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Home | LBO News | Everything You Wanted to Know About Strains and Sprains

Everything You Wanted to Know About Strains and Sprains

Everything You Wanted to Know About Strains and Sprains

It is likely that, at some point in your life, you will suffer from strains or sprains. Both are fairly common, can be painful and hinder your ability to move.

But what are strains and sprains exactly and how can you protect yourself from these injuries?


These occur when the muscle is overexerted and stretched or contracted beyond its physical limit. Strains are common in muscles used for everyday tasks, such as the legs and back and are more common in those who play sports.

Symptoms of a strain are:
• Pain (of varying degrees)
• Loss of function in the muscle
• A ‘tight’ feeling of the affected muscle
• Swelling, redness or bruising.


These occur when ligaments (the connective tissue that connects one bone with another) become stretched, twisted or torn. This is usually as a direct result of an excessive force being applied to a joint, such as an awkward landing.

Symptoms of a sprain are:
• Pain around a joint (of varying degrees)
• Inability to apply pressure on the joint
• Swelling or tenderness.

Causes of Strains and Sprains

The majority of strains and sprains occur during an accident, such as a fall, but can also occur through day-to-day tasks, such as overreaching for an item. One of the more common sprains, ankle sprains are more common in those who wear ill-fitting shoes or high heels.

Another major cause is sports injuries. These normally occur when a person is playing the sport for the first time and their muscles or joints are not used to the pressure involved.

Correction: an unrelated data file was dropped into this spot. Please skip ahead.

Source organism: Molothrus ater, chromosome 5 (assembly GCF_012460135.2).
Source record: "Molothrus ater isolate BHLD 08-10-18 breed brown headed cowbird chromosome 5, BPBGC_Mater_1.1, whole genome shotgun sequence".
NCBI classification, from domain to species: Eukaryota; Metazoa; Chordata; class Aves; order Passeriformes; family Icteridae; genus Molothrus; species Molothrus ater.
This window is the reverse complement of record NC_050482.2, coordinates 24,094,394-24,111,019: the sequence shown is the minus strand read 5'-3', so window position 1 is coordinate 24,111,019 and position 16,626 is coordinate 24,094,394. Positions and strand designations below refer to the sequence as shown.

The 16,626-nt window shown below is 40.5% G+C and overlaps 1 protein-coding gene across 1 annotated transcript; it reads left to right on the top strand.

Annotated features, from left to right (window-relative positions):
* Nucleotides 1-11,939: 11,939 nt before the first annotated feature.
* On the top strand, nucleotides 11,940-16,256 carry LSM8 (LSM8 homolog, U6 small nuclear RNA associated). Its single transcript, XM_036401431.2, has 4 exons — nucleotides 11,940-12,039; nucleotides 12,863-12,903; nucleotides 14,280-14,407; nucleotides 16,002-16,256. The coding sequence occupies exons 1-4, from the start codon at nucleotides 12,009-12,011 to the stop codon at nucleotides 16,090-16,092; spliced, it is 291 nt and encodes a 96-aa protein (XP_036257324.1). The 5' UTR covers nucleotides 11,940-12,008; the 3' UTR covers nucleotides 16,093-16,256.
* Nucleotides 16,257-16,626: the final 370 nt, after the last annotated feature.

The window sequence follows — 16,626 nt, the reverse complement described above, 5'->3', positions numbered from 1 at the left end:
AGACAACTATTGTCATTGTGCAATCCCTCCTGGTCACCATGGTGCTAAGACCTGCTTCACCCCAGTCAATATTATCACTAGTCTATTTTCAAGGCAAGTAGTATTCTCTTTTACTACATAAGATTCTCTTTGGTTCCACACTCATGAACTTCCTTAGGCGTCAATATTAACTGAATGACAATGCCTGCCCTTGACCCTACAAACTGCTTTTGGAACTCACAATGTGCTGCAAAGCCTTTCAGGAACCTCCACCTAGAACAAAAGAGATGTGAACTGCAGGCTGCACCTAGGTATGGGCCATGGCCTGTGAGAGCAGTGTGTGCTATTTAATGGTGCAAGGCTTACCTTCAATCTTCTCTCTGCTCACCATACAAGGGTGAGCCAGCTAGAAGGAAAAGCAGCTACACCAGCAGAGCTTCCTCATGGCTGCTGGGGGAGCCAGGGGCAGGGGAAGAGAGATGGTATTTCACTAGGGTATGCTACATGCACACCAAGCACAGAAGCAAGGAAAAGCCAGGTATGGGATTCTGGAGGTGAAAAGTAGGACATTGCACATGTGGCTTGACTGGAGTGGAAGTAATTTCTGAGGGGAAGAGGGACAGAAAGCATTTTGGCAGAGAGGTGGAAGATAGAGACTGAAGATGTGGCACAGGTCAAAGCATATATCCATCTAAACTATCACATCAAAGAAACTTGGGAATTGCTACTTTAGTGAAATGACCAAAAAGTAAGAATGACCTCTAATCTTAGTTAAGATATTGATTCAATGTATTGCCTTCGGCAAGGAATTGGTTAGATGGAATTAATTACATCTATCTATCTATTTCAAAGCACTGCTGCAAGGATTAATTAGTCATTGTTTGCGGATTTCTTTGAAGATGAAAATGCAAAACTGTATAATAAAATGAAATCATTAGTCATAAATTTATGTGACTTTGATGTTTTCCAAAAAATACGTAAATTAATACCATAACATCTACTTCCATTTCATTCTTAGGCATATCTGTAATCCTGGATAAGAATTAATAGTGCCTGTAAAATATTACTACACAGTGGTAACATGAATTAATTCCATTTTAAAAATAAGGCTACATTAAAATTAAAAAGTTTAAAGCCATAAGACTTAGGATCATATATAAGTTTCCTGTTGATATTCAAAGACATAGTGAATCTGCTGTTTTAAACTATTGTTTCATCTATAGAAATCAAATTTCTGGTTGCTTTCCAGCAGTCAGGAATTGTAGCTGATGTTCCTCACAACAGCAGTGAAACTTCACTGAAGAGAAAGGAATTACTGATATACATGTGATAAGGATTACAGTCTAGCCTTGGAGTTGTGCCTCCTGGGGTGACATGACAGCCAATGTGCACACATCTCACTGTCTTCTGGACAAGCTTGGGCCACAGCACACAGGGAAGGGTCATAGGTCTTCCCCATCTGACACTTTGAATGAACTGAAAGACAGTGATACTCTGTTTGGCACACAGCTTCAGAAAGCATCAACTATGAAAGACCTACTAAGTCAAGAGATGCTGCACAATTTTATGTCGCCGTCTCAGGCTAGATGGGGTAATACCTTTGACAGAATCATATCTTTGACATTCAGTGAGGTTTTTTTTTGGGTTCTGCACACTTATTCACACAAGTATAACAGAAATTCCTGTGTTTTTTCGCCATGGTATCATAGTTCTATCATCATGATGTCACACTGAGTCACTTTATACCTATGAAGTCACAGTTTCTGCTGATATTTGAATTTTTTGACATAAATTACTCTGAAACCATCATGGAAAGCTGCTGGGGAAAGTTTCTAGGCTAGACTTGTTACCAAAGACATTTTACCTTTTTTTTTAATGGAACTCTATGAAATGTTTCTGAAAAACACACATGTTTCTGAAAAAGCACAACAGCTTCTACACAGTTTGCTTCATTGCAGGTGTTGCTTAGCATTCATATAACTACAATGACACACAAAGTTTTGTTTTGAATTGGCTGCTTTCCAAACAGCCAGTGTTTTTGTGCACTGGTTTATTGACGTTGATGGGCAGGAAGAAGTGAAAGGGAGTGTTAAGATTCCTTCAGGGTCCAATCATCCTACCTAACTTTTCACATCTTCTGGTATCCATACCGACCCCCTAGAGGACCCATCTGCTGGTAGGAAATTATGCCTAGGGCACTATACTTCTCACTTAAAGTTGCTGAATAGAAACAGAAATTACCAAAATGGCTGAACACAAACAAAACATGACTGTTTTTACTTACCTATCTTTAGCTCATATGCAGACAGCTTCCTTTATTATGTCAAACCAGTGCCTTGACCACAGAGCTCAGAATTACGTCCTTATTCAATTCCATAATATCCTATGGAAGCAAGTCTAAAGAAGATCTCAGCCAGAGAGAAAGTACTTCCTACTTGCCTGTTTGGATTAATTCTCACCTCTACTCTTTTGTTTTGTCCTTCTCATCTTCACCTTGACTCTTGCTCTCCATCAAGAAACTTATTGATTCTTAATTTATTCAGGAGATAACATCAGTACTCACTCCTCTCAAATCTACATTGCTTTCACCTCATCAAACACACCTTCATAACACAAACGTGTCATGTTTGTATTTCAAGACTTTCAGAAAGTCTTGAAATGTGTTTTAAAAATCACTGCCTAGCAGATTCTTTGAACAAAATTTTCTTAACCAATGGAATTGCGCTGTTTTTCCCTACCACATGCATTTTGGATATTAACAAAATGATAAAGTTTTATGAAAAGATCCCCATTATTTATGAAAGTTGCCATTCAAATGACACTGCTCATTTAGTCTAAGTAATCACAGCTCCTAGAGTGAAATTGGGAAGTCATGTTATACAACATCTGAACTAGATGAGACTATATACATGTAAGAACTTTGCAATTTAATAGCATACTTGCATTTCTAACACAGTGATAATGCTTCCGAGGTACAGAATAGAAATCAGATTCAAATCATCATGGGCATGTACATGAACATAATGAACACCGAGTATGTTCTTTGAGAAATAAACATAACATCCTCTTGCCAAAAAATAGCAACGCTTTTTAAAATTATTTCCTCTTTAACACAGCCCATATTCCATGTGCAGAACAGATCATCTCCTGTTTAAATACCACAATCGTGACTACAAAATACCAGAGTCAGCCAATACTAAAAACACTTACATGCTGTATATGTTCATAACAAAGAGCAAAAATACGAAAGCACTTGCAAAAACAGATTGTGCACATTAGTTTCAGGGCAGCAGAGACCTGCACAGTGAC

Diagnosing a Strain or Sprain

Most sprains and strains will heal over time. But for injuries that have more severe symptoms, it is recommended you go and see your GP or contact London Bridge Orthopaedics.

Your doctor will ask a few questions regarding the injury, such as how it happened, where is it painful, if you are able to apply pressure on it and whether you are taking any medication while performing an examination the injured area.

For particularly severe cases, X-rays may be used. This is usually recommended for anyone over the age of 55 due to the increased risk of a bone fracture.


Most strain and sprain injuries can be managed at home with simple movements and painkillers to manage symptomatic pain. For most, this will mean applying ‘PRICE’ therapy. This involves:
• Protection: avoid exasperating the injury further.
• Rest: Try not to add stress to the injury. Try using a sling or crutches to rest the injury.
• Ice: Apply ice to the injured area for 15 minutes every 3 hours.
• Compression: Limit swelling by compressing the injury.
• Elevation: Reduce swelling by elevating the injury above the heart line.

For particularly severe injuries, physiotherapy or surgery may be recommended by your doctor to prevent any long-term problems. However, these treatments are extremely rare.

Depending on where the injury, its severity and level of treatment, time for recovery for sprains and strains is varying– some people take a few weeks while others may take several months.

Preventing Strains and Sprains

Prevention is always better than a cure – the same can be said about strains and sprains.

The best preventative measure is to regularly strengthen and stretch to reduce the risk of strains and sprains. This helps the joints stay strong and flexible.

Other preventative measures include:
• Warming up and cooling down while exercising to avoid overstretching the muscles.
• Always be alert and focused while exercising.
• Maintain a healthy weight to avoid adding further excess weight and stress onto joints or muscles.
• Remove any slip and trip hazards – clear areas of clutter and put salt on ice outside your house.

For more health and orthopaedic news, follow London Bridge Orthopaedics on Twitter, Facebook and LinkedIn.

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